Are Teachers Really Underpaid? Let's Look At the Data...

TPOH

Over the past several months, public school teachers in West Virginia, Kentucky, and Arizona have gone on strike demanding higher salaries and better benefits. The state governments in these states passed new reforms increasing teacher pay and benefits, but was that the right reaction? The facts about salary and benefits in public education tell a different story.

Andrew G. Biggs, scholar of public sector compensation, and Jason Richwine, American political commentator, do not believe that teachers are underpaid in America. Quite the contrary, they are paid at the market rate for their degrees and experience, sometimes even a bit higher than what they might be earning elsewhere.

The Bureau of Labor Statistics (BLS) analyzes the skill requirements of different jobs, assigning each a pay grade based on the federal government’s General Schedule (GS). At the lowest skill levels—a GS-6 on the federal scale—teachers earn salaries about 26 percent higher than similar white-collar workers. At GS-11, the highest skill level, teaching pays 17 percent less than other white-collar jobs. This explains how shortages can exist for specialized positions teaching STEM, languages, or students with disabilities, while elementary education postings may receive dozens of applications per job opening. The average public school teaching position rated an 8.8 on the federal GS scale. After adjustment to reflect the time that teachers work outside the formal school day, the BLS data show that public school teachers on average receive salaries about 8 percent above similar private-sector jobs.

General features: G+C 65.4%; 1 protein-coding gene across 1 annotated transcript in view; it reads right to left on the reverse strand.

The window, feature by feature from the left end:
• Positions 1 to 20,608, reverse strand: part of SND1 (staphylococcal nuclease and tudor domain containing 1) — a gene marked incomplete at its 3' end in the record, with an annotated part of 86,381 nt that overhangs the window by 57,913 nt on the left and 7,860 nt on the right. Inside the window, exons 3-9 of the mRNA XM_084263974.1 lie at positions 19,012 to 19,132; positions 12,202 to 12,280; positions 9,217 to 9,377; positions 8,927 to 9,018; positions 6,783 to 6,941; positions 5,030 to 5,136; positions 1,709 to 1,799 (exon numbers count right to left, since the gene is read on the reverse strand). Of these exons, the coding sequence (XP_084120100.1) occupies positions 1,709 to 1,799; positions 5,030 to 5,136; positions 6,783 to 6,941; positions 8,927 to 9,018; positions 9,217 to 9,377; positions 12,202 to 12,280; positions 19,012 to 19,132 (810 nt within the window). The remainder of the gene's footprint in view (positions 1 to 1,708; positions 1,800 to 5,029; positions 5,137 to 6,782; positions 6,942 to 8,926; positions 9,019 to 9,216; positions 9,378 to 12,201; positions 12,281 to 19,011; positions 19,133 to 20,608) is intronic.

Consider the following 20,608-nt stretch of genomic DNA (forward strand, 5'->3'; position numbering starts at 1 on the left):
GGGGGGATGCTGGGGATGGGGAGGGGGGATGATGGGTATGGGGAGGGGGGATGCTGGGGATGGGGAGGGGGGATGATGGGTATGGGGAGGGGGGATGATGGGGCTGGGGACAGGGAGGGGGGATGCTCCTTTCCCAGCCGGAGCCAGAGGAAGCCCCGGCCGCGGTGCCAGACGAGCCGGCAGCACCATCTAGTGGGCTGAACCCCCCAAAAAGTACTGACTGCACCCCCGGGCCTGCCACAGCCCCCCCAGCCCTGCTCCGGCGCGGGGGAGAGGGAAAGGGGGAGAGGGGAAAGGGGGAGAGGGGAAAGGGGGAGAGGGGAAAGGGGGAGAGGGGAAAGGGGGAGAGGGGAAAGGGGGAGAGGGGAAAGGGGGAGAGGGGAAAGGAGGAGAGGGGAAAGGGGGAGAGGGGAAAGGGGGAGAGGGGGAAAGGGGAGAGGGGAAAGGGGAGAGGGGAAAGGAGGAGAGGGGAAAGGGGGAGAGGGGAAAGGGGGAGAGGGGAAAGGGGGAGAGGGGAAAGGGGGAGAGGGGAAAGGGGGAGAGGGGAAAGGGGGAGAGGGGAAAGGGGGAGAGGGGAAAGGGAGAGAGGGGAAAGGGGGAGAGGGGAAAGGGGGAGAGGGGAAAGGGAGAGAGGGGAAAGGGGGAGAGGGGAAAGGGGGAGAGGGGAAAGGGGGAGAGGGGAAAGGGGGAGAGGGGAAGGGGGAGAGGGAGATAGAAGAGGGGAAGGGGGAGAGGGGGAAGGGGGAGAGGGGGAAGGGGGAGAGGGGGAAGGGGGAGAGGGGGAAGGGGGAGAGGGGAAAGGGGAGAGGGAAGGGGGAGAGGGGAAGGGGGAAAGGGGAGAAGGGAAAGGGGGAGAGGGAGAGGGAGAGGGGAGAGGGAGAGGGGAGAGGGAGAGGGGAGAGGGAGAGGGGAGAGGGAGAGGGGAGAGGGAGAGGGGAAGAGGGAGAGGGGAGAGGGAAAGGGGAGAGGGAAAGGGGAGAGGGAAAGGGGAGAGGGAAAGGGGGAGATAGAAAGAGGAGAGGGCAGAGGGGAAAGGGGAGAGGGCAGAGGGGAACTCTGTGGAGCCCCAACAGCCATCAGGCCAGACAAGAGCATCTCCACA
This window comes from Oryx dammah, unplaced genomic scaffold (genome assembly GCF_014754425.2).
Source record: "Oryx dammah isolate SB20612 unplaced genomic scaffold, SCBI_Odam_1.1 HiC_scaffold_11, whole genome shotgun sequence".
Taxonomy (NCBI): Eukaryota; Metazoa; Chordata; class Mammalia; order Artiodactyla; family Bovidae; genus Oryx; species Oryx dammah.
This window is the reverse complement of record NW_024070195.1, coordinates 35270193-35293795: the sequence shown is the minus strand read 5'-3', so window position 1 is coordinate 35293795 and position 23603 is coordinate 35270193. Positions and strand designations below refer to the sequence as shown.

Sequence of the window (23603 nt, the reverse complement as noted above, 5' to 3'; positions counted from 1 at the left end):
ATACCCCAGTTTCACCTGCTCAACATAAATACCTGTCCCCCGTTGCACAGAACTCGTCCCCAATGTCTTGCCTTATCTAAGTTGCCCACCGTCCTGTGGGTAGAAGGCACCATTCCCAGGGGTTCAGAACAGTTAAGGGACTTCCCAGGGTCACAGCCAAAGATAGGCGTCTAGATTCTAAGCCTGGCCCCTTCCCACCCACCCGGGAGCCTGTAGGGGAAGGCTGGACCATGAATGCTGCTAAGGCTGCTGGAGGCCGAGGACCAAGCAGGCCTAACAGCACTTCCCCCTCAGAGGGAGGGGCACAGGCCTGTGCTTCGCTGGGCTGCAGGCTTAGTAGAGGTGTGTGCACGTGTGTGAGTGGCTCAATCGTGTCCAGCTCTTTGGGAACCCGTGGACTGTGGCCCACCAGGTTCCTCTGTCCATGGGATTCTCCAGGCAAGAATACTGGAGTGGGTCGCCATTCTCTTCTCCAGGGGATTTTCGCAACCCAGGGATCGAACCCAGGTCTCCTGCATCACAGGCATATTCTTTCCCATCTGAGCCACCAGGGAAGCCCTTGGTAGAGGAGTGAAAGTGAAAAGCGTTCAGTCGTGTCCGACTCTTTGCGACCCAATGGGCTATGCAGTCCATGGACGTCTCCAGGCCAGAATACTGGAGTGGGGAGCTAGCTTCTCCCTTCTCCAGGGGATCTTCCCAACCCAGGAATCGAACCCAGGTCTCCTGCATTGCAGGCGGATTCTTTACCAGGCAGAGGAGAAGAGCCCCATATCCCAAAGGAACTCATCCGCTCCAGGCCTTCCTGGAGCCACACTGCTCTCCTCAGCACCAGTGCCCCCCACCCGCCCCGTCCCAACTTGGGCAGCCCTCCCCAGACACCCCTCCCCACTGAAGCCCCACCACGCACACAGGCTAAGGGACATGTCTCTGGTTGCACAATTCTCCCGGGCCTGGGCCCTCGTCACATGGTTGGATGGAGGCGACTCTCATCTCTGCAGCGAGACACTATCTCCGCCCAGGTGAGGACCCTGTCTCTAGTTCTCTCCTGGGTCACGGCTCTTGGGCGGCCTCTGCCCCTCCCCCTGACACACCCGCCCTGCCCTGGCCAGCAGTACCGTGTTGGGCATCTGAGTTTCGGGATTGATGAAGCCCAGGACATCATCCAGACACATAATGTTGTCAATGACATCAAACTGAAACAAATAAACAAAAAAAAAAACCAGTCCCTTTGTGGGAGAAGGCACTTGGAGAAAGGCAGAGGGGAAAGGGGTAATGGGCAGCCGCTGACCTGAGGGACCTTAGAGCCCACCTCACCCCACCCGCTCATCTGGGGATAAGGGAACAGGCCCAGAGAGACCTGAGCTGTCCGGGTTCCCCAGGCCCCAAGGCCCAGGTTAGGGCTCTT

Those who choose to take up a career in the classroom are not foregoing higher pay scales. In fact, if they choose to leave education in pursuit of something else, they will often take a cut in pay of about 3 percent. Studies using administrative records in Florida, Missouri, Georgia, and Montana showed these results, where very few who left the education field ended up with higher-earning work.

Biggs and Richwine do note that in states like Arizona, West Virginia, and Oklahoma, salaries have been lagging and run below the national average, even after controlling for cost of living. However, they do note that pension and other perks of the job are more than enough to make up for that deficit.

Oklahoma teachers accrue new pension benefits each year, with a present value equal to 30 percent of their annual salaries. Subtract Oklahoma teachers’ own contribution of 7 percent, and employer-paid retirement benefits are worth 23 percent of annual salaries. By contrast, the typical private-sector employer contribution to a 401k plan amounts only to about 3 percent of employee pay.

Many teachers also qualify for retiree health coverage, now practically extinct in the private sector. In some states, retiree health care is modest: Oklahoma teachers get an insurance supplement of about $100 per month. But for teachers in Illinois, future retiree health benefits are worth an additional 8 percent of annual pay, while in North Carolina, retiree health benefits are worth an additional 12.5 percent.

When put into perspective, teachers are not overpaid in their assessment. The generous pension and health benefits that public school teachers get are far above what private sector employees typically earn. Teachers have a lot of support nationally, and the desire for higher pay is understandable. But is there really a crisis of underpaid teachers? Based on the fact that they receive market-level wages, and enjoy generous retirement packages, the answer is simply no.

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